Strikes to hit South Western Railway
Staff will walk out for a total of 27 days during December and January after talks fail.
The Rail, Maritime and Transport (RMT) union said its members at South Western Railway (SWR) will walk out in a long-running dispute over guards on trains.
Commuters and shoppers will be hit by the industrial action that will take place from 00.01 on Monday 2 December until 23.59 on Wednesday 11 December; from 00.01 on Friday 13 December until 23.59 on Tuesday 24 December; and from 00:01 on Friday 27 December 2019 until 23:59 on Wednesday 1 January.
The only respite will be on General Election day – Thursday 12 December – and on Christmas Day and Boxing Day when very few trains run anyway.
Mick Cash, RMT general secretary, said: “RMT has attended discussions under the auspices of ACAS for the past two days to discuss the issues in dispute. No proposals that would enable the development of a resolution to the dispute have been put forward by SWR.
“Throughout these talks SWR have not shown any intention of moving the issues at the heart of the dispute forwards despite verbal assurances in earlier discussions. It has become increasingly clear that they are not interested in reaching a settlement at this time.
“As a result of the company attitude all planned action remains on and the union is committed to ensuring the safest possible method of operation. RMT will remain available for discussions with the company at any time.”
South Western Railway said the strikes were “unnecessary”. The train company said it would do everything possible to keep customers moving if the strikes went ahead and that it will publish revised timetables early next week.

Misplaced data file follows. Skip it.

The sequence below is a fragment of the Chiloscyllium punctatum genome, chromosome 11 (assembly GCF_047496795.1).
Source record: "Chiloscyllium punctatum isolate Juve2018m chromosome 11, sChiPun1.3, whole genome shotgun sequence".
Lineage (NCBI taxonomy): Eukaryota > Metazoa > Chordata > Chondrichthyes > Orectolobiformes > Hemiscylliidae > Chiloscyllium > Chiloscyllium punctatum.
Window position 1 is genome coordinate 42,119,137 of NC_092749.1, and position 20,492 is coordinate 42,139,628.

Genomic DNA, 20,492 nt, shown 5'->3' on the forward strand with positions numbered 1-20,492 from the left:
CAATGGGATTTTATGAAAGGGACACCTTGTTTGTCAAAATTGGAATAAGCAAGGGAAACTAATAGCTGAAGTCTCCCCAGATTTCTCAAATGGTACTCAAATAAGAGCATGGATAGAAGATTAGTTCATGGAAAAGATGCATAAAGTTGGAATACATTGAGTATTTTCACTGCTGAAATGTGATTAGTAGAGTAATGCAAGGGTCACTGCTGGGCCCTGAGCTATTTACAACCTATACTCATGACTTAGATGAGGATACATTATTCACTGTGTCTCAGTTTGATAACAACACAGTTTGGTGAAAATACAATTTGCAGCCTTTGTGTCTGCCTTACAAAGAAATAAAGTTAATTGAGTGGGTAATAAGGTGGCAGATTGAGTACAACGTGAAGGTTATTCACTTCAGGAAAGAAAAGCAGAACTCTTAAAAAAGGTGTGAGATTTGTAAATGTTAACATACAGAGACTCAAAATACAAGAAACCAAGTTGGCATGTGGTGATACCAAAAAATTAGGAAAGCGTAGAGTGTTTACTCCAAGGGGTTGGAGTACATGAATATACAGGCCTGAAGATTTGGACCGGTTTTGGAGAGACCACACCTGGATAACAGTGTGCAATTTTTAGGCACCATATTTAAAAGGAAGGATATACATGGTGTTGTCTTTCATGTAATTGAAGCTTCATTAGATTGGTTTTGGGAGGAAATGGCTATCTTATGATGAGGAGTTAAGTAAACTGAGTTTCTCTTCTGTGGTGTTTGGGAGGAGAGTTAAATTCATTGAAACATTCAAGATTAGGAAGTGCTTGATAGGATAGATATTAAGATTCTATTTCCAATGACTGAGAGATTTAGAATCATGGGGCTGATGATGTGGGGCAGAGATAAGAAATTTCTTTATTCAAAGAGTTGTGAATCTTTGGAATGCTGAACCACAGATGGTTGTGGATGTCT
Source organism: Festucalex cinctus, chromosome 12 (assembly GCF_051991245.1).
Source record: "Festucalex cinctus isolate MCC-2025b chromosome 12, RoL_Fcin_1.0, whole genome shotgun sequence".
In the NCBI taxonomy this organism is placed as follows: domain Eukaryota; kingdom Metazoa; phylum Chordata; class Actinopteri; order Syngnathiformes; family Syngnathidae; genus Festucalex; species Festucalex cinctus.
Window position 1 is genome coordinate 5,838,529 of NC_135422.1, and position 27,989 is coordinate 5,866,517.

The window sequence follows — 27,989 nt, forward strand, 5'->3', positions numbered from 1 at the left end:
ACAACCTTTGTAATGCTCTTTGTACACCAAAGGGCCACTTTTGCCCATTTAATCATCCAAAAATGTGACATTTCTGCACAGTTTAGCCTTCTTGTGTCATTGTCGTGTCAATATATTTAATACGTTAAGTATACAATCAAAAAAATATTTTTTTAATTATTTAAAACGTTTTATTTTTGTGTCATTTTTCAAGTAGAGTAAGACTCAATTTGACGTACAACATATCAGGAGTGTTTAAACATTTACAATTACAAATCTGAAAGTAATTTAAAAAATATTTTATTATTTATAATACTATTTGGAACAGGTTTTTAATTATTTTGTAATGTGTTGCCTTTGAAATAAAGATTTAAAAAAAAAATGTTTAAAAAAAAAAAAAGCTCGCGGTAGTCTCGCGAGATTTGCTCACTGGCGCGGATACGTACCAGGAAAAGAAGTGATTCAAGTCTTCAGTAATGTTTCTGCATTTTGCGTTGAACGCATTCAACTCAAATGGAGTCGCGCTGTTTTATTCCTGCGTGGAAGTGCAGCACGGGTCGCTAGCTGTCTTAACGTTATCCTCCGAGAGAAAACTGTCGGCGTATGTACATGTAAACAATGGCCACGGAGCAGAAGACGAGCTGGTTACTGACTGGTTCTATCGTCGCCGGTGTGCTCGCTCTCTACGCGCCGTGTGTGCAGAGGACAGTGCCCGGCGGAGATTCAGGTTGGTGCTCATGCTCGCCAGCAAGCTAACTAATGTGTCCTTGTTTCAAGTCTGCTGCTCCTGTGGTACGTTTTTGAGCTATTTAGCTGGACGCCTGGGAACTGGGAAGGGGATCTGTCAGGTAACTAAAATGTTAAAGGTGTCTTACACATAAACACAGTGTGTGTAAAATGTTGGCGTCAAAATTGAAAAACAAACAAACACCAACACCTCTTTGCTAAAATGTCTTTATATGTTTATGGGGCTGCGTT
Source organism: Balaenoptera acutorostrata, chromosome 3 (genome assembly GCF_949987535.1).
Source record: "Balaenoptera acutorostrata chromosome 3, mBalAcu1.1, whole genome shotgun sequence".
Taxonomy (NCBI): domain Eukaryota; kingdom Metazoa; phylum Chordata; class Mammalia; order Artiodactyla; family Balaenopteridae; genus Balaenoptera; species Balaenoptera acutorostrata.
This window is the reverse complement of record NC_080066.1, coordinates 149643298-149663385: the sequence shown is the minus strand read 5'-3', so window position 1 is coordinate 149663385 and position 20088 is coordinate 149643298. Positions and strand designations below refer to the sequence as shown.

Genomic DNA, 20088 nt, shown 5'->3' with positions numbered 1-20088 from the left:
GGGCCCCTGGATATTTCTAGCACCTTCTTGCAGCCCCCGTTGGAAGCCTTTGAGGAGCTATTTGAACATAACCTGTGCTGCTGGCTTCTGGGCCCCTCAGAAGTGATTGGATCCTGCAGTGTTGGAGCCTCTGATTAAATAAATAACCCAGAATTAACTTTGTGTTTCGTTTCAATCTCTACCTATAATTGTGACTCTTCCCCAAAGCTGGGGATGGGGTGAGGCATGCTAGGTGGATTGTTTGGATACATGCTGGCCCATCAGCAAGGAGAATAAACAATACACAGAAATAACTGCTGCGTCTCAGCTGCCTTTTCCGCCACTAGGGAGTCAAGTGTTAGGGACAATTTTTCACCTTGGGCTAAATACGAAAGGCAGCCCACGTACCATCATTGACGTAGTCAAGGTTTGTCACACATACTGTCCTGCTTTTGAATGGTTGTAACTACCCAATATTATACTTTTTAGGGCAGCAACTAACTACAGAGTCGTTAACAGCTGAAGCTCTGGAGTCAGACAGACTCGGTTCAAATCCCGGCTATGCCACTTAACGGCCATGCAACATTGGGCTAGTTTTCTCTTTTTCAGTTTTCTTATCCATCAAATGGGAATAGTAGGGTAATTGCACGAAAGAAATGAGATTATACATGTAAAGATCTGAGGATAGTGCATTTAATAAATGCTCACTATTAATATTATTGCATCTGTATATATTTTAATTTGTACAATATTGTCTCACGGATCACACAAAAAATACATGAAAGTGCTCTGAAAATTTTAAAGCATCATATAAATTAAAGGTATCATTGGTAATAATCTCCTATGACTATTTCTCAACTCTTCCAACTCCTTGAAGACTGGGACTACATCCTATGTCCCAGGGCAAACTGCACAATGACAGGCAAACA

Andy Mellors, managing director of South Western Railway, said: “”We promise that there will always be a guard on our trains. We also promise our guards will maintain a safety critical role on our trains. We believe that these promises deliver what the RMT has been asking for, so these strikes are unnecessary.
“All we’re asking is that guards work with us to provide the modern, efficient train service customers need and want by bringing in new trains which could mean over 10 million more passenger journeys arrive on time in peak hours every year.”
South Western Railway said it expected to be running more than half of its normal Monday to Friday services, prioritising capacity and providing a similar number of peak services to previous strikes. But it warned that services will be busier than usual during the strike action, and there would be rail replacement bus services in some places. Some tickets will be accepted on other rail and bus networks.